SANTA FE, N.M. — The Santa Fe school board on Tuesday voted 4-1 to accept the recommendation of the Superintendents’ Equity and Diversity Council, revising the school district’s policy regarding members of the Santa Fe Fiesta Court visiting public schools in advance of the annual community celebration, which this year will be held from Sept. 1-7.
The action comes a week after it was announced the performance of the Entrada — a reenactment of the resettlement of Santa Fe by the Spanish under Don Diego de Vargas 12 years after the Pueblo Revolt of 1680 — would be discontinued this year amid protests that the pageant whitewashed history and is a celebration of the Spanish culture at the expense of Native Americans.
The decision came after more than two hours of public comment. The vast majority of speakers were opposed to the proposal, which Superintendent Veronica Garcia described as a “compromise.”
The only board member voting against the proposal was Rudy Garcia, who once served on the Fiesta Court.
The recommendations by the council, and supported by the superintendent, limits the court’s visits to the fourth, seventh and ninth grades, when students are taught New Mexico history. In past years, the visit by the court included all grades.
Parents may still choose to have the children opt-out of the Fiesta Court’s visit, an opportunity that was first provided to parents last year. Another change is to eliminate allowing members of the Fiesta Court to select students for the roles of little La Reina and Little Don Diego de Vargas, which the superintendent said some principals felt singled out certain students who were friends or relatives of those involved in the Fiesta.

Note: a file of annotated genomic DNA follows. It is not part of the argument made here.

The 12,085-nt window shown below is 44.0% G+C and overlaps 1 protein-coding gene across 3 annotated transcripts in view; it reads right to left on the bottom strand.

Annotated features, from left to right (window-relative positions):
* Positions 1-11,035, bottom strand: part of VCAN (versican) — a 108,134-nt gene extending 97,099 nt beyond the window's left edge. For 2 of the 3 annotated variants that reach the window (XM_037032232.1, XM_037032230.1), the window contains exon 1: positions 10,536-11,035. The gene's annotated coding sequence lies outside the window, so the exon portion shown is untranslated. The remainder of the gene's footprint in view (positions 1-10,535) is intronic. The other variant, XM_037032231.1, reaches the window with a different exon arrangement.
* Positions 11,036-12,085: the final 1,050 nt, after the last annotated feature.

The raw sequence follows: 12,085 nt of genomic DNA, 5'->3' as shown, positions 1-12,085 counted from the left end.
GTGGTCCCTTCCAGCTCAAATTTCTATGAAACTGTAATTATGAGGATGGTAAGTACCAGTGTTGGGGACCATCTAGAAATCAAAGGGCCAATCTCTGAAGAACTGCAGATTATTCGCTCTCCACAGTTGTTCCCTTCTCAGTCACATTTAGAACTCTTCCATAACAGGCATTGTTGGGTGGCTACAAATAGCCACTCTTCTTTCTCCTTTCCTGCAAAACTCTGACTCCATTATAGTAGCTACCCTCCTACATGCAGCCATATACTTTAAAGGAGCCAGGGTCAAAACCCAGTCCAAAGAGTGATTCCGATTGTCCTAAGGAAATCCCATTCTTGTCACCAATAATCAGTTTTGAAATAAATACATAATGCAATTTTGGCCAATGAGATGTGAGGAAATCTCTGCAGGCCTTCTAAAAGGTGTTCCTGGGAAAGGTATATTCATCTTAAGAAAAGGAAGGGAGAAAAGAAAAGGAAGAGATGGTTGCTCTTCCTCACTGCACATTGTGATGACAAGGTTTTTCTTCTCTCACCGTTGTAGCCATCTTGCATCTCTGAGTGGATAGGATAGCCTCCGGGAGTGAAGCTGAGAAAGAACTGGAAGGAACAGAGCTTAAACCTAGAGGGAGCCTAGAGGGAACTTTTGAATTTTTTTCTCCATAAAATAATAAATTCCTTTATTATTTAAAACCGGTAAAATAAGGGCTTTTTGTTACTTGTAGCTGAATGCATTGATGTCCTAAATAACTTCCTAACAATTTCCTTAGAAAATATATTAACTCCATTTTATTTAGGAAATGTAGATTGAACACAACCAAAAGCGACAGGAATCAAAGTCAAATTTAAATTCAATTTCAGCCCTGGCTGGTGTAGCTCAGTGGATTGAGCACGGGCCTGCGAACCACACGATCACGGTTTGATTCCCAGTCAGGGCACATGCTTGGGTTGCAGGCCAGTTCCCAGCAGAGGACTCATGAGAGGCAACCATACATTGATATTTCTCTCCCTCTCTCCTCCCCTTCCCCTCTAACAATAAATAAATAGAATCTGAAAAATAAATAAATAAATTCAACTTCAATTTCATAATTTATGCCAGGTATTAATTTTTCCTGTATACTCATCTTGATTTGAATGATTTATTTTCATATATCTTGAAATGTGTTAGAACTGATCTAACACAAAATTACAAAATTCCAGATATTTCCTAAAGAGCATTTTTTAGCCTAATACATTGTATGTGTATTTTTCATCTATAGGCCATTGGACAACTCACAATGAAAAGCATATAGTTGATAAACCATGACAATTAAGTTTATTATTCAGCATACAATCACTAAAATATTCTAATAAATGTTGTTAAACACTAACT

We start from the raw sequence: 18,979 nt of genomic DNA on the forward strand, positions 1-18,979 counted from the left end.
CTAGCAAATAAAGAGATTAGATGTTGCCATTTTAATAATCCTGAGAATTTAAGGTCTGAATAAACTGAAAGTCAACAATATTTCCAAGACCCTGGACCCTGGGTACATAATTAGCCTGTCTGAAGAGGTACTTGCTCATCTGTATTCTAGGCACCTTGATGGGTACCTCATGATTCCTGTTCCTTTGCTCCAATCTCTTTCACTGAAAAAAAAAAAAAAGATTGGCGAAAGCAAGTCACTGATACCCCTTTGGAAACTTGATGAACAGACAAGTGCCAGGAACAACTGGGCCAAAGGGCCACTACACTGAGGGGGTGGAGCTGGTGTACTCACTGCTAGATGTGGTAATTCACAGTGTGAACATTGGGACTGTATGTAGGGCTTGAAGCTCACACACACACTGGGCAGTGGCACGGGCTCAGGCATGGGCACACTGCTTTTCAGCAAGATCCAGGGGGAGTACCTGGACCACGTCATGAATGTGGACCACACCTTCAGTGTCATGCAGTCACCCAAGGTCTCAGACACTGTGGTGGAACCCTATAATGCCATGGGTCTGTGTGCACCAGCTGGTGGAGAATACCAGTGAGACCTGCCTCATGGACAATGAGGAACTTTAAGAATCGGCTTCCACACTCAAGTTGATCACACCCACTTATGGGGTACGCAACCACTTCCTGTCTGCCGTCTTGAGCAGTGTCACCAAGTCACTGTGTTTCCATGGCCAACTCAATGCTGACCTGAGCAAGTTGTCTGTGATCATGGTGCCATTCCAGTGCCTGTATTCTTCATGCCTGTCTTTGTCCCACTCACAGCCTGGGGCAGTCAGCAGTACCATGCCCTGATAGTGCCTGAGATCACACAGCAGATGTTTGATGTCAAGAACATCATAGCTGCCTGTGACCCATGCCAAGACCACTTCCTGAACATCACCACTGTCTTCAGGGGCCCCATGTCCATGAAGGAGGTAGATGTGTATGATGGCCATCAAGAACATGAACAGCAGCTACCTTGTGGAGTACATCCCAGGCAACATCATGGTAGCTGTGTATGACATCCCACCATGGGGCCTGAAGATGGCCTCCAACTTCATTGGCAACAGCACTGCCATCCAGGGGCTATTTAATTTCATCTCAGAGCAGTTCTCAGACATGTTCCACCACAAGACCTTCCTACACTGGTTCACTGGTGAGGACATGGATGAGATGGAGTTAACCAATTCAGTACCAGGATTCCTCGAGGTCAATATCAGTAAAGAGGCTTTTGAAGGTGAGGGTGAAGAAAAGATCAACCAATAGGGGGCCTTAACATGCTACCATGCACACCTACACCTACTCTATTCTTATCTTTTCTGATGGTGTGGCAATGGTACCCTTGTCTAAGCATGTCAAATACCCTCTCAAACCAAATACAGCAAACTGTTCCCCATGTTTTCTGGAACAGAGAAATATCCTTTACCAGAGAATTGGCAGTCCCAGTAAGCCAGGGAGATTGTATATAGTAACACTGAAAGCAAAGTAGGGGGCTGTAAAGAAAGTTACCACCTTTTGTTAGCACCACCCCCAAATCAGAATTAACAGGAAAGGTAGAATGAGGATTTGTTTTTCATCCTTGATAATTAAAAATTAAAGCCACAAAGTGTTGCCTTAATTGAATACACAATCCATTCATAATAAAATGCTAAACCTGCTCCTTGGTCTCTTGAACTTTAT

Many of those opposed to the proposal said the school board was breaking a long-standing tradition that has become a part of the Fiesta, which was first celebrated 306 years ago. Some blamed people who were not native to Santa Fe for changing Santa Fe’s traditions.
“This change will change our history, our tradition,” said Jason Lucero, who portrayed de Vargas during the Entrada at the 2013 Fiesta. Before leaving the podium, he pulled out his cellphone and played a recording of the Fiesta song, prompting members of the audience to sign and clap along with the tune.
On the other side of the argument was Elena Ortiz, who helped organize Entrada protests in recent years. While she said she didn’t object to the Fiesta, she said allowing the Fiesta Court in schools normalized de Vargas as a symbol of conquest. She called the Spanish’s return to Santa Fe in 1692 an effort at genocide, which offended many in the audience.
Board members struggled with the decision, two of them citing concerns that Fiesta at its root was a religious event that shouldn’t have a presence in the public schools.